I’m the Sickle Cell and Thalassaemia Screening Lead at Northampton General Hospital and Kettering General Hospital. For the past year I’ve been on secondment as national project lead for the NHS Sickle Cell and Thalassaemia (SCT) Screening Programme.
NHS Sickle Cell and Thalassaemia Screening Programme
We’ve now published the screening key performance indicator (KPI) data for the fourth quarter of 2016 to 2017 (Q4, January to March 2017). The KPIs are used to measure how NHS screening programmes are performing and aim to give a high level overview of programme quality.
NHS England has published the 2017-18 service specifications for all 11 NHS Screening Programmes. The specifications accompany the 2017-18 agreement that outlines how NHS England commissions certain public health services under section 7A of the National Health Service Act 2006.
Today we published the key performance indicator (KPI) templates for the first quarter of 2017 to 2018. This covers the period 1 April to 30 June 2017. Data collection is from maternity services and child health information systems (CHIS).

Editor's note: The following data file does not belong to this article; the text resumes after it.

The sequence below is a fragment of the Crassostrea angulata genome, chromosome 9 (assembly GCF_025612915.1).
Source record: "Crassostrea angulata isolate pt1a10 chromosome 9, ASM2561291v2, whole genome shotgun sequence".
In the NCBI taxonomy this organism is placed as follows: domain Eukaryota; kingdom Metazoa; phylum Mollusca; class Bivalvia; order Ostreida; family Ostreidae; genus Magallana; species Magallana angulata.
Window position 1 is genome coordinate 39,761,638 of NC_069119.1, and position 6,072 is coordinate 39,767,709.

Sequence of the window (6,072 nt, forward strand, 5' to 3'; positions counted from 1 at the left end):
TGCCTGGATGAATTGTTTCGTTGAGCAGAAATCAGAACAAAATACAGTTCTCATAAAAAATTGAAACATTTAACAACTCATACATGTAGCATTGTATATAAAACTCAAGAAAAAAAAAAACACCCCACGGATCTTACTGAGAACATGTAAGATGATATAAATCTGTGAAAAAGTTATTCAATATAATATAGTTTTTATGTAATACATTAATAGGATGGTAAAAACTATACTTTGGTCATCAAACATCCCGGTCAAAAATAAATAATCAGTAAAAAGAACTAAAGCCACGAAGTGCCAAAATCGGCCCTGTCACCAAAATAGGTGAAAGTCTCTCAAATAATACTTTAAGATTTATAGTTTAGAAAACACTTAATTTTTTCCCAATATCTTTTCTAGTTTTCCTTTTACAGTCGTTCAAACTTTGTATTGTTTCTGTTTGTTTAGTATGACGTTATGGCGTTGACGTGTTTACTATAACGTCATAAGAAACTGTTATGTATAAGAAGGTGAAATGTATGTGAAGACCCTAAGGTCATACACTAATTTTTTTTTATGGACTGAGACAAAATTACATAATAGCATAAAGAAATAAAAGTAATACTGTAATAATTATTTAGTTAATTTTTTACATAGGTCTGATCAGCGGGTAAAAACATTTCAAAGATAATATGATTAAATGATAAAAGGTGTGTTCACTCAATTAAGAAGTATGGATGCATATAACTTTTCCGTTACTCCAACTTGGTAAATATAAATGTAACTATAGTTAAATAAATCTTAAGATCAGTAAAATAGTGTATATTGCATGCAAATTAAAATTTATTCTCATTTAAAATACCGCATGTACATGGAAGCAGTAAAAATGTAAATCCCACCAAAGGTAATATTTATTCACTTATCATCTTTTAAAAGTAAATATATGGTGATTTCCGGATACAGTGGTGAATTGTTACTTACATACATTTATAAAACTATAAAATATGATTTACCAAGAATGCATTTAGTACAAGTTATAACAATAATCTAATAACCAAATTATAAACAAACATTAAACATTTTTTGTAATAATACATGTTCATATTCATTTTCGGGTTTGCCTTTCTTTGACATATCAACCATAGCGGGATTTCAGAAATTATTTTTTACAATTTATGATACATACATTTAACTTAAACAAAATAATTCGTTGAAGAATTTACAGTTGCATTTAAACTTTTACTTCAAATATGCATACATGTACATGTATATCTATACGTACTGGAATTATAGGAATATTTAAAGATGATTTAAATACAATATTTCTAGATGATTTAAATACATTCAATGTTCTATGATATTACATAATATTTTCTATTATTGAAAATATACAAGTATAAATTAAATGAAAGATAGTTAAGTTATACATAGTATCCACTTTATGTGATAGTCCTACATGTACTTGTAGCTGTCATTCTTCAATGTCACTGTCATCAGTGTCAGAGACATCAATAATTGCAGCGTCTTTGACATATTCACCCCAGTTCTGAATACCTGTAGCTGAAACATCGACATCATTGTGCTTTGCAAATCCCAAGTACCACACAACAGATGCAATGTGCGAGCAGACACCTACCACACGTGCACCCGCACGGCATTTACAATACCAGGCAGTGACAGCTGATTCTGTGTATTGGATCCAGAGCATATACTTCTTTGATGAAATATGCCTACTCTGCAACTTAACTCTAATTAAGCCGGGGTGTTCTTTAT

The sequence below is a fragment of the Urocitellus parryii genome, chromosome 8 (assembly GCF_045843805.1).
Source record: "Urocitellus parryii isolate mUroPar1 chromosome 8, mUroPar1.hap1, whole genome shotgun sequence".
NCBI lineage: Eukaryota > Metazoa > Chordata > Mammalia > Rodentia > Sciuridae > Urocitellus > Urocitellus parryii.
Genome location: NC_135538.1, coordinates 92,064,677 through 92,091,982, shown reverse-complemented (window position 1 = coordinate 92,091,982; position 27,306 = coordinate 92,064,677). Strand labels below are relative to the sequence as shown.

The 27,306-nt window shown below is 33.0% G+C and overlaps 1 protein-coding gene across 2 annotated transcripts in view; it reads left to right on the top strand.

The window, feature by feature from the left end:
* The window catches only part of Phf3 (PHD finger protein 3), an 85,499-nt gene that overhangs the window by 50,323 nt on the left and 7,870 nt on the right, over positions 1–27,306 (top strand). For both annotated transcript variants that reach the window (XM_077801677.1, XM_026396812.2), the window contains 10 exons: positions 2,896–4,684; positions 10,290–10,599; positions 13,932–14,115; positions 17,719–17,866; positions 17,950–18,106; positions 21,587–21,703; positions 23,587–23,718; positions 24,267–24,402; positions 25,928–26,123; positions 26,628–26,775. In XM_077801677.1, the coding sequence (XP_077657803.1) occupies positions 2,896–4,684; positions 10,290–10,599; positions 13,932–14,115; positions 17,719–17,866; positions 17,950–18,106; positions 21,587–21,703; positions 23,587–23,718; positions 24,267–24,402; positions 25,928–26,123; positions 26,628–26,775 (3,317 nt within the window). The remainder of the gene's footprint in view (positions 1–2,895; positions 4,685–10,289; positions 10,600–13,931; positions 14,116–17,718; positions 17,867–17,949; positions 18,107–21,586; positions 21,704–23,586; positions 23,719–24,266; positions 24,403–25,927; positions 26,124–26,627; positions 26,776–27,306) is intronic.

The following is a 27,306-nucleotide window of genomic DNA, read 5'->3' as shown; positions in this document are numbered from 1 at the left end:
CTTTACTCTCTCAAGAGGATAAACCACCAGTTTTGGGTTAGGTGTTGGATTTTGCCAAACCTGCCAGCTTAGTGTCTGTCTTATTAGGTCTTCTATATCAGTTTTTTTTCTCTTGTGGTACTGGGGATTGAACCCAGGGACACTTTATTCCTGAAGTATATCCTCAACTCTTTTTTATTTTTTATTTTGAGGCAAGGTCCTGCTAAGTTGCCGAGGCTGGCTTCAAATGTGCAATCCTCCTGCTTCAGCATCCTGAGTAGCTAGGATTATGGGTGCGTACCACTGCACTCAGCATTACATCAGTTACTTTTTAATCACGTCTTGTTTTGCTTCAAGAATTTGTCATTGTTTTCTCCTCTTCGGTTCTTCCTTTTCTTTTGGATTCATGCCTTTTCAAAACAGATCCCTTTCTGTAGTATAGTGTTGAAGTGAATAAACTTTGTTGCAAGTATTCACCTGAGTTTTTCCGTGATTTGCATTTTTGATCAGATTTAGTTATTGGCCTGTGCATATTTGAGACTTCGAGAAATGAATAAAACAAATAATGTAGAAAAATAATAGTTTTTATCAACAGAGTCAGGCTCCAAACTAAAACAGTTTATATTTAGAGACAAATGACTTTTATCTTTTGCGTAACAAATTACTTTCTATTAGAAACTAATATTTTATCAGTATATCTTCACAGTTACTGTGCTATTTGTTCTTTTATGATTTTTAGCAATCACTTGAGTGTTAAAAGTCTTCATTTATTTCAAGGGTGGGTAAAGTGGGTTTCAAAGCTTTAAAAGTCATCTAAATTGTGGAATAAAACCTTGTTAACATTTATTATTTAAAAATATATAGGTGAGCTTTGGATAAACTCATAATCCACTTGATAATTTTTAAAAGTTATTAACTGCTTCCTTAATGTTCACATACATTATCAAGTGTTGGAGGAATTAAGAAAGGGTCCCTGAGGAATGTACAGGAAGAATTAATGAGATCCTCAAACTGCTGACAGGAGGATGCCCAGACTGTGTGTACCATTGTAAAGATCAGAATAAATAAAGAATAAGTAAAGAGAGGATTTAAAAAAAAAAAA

We have published new information that describes the checks and audits that are needed for the sickle cell and thalassaemia (SCT) screening pathway.
I’m the antenatal and newborn screening coordinator at Northampton General Hospital. That means I’m responsible for making sure we offer and carry out all antenatal and newborn screening tests correctly for mothers and babies in our care.
We use key performance indicator (KPI) data to measure how the NHS screening programmes are performing.
We offer screening for sickle cell and thalassaemia (SCT) to all pregnant women. We also offer to screen the baby’s biological father if the mother is found to be a carrier of or have a sickle cell or thalassaemia condition.
Our 3 antenatal screening programmes have joined forces with the national Screening Quality Assurance Service (SQAS) team to hold 8 regional workshops during 2017.
Are you involved in antenatal sickle cell and thalassaemia (SCT) screening? Do you counsel women and couples at risk of having a baby with a significant haemoglobin disorder? Are you aware of all the resources available to support your counselling?